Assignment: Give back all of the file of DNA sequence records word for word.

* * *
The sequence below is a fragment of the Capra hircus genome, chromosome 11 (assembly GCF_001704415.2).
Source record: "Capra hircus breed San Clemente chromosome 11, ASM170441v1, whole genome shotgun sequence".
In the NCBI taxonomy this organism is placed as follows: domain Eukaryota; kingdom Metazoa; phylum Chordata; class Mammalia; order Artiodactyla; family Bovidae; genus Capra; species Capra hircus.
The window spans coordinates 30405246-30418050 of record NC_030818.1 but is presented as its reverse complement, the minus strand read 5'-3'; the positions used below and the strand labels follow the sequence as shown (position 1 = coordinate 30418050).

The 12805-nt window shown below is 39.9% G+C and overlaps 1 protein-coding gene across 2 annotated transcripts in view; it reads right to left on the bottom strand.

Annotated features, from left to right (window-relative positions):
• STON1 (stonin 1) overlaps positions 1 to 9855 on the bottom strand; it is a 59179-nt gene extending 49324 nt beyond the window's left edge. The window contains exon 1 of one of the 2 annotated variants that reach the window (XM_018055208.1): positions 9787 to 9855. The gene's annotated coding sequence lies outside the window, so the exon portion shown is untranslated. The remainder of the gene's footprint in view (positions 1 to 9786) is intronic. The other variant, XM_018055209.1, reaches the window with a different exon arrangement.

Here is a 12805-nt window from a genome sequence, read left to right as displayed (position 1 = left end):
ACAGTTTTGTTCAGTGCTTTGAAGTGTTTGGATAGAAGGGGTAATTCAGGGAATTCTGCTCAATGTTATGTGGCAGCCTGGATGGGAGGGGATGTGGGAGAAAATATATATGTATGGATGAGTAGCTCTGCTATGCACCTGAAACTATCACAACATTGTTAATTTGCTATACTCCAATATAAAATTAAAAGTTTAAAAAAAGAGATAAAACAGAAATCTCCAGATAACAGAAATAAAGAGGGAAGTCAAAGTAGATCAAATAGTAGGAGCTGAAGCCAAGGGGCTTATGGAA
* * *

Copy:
The sequence below is a fragment of the Capra hircus genome, chromosome 11 (assembly GCF_001704415.2).
Source record: "Capra hircus breed San Clemente chromosome 11, ASM170441v1, whole genome shotgun sequence".
In the NCBI taxonomy this organism is placed as follows: domain Eukaryota; kingdom Metazoa; phylum Chordata; class Mammalia; order Artiodactyla; family Bovidae; genus Capra; species Capra hircus.
The window spans coordinates 30405246-30418050 of record NC_030818.1 but is presented as its reverse complement, the minus strand read 5'-3'; the positions used below and the strand labels follow the sequence as shown (position 1 = coordinate 30418050).

The 12805-nt window shown below is 39.9% G+C and overlaps 1 protein-coding gene across 2 annotated transcripts in view; it reads right to left on the bottom strand.

Annotated features, from left to right (window-relative positions):
• STON1 (stonin 1) overlaps positions 1 to 9855 on the bottom strand; it is a 59179-nt gene extending 49324 nt beyond the window's left edge. The window contains exon 1 of one of the 2 annotated variants that reach the window (XM_018055208.1): positions 9787 to 9855. The gene's annotated coding sequence lies outside the window, so the exon portion shown is untranslated. The remainder of the gene's footprint in view (positions 1 to 9786) is intronic. The other variant, XM_018055209.1, reaches the window with a different exon arrangement.

Here is a 12805-nt window from a genome sequence, read left to right as displayed (position 1 = left end):
ACAGTTTTGTTCAGTGCTTTGAAGTGTTTGGATAGAAGGGGTAATTCAGGGAATTCTGCTCAATGTTATGTGGCAGCCTGGATGGGAGGGGATGTGGGAGAAAATATATATGTATGGATGAGTAGCTCTGCTATGCACCTGAAACTATCACAACATTGTTAATTTGCTATACTCCAATATAAAATTAAAAGTTTAAAAAAAGAGATAAAACAGAAATCTCCAGATAACAGAAATAAAGAGGGAAGTCAAAGTAGATCAAATAGTAGGAGCTGAAGCCAAGGGGCTTATGGAA